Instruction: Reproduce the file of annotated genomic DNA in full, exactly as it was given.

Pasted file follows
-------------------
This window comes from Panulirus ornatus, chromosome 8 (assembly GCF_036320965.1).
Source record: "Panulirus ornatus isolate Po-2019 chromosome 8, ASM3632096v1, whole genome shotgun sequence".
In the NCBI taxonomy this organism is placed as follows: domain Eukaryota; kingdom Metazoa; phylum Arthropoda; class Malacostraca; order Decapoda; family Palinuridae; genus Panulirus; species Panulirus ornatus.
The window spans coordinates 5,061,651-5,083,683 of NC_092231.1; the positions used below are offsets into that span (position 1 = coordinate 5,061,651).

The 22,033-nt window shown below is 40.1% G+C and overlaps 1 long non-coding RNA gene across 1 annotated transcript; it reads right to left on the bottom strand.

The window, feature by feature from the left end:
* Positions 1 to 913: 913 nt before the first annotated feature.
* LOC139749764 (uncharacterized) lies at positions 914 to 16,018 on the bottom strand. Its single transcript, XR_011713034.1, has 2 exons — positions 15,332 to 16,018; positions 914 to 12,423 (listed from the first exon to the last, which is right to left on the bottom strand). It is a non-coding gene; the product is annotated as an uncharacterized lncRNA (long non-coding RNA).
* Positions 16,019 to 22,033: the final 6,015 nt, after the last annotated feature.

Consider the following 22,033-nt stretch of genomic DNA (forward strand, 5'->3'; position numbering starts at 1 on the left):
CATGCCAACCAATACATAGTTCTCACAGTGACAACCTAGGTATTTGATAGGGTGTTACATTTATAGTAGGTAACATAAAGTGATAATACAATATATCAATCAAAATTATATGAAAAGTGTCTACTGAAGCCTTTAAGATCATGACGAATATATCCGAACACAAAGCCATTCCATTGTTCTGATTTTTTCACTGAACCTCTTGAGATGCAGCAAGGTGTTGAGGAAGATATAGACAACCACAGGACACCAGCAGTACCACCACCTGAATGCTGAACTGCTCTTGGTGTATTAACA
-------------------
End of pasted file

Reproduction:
This window comes from Panulirus ornatus, chromosome 8 (assembly GCF_036320965.1).
Source record: "Panulirus ornatus isolate Po-2019 chromosome 8, ASM3632096v1, whole genome shotgun sequence".
In the NCBI taxonomy this organism is placed as follows: domain Eukaryota; kingdom Metazoa; phylum Arthropoda; class Malacostraca; order Decapoda; family Palinuridae; genus Panulirus; species Panulirus ornatus.
The window spans coordinates 5,061,651-5,083,683 of NC_092231.1; the positions used below are offsets into that span (position 1 = coordinate 5,061,651).

The 22,033-nt window shown below is 40.1% G+C and overlaps 1 long non-coding RNA gene across 1 annotated transcript; it reads right to left on the bottom strand.

The window, feature by feature from the left end:
* Positions 1 to 913: 913 nt before the first annotated feature.
* LOC139749764 (uncharacterized) lies at positions 914 to 16,018 on the bottom strand. Its single transcript, XR_011713034.1, has 2 exons — positions 15,332 to 16,018; positions 914 to 12,423 (listed from the first exon to the last, which is right to left on the bottom strand). It is a non-coding gene; the product is annotated as an uncharacterized lncRNA (long non-coding RNA).
* Positions 16,019 to 22,033: the final 6,015 nt, after the last annotated feature.

Consider the following 22,033-nt stretch of genomic DNA (forward strand, 5'->3'; position numbering starts at 1 on the left):
CATGCCAACCAATACATAGTTCTCACAGTGACAACCTAGGTATTTGATAGGGTGTTACATTTATAGTAGGTAACATAAAGTGATAATACAATATATCAATCAAAATTATATGAAAAGTGTCTACTGAAGCCTTTAAGATCATGACGAATATATCCGAACACAAAGCCATTCCATTGTTCTGATTTTTTCACTGAACCTCTTGAGATGCAGCAAGGTGTTGAGGAAGATATAGACAACCACAGGACACCAGCAGTACCACCACCTGAATGCTGAACTGCTCTTGGTGTATTAACA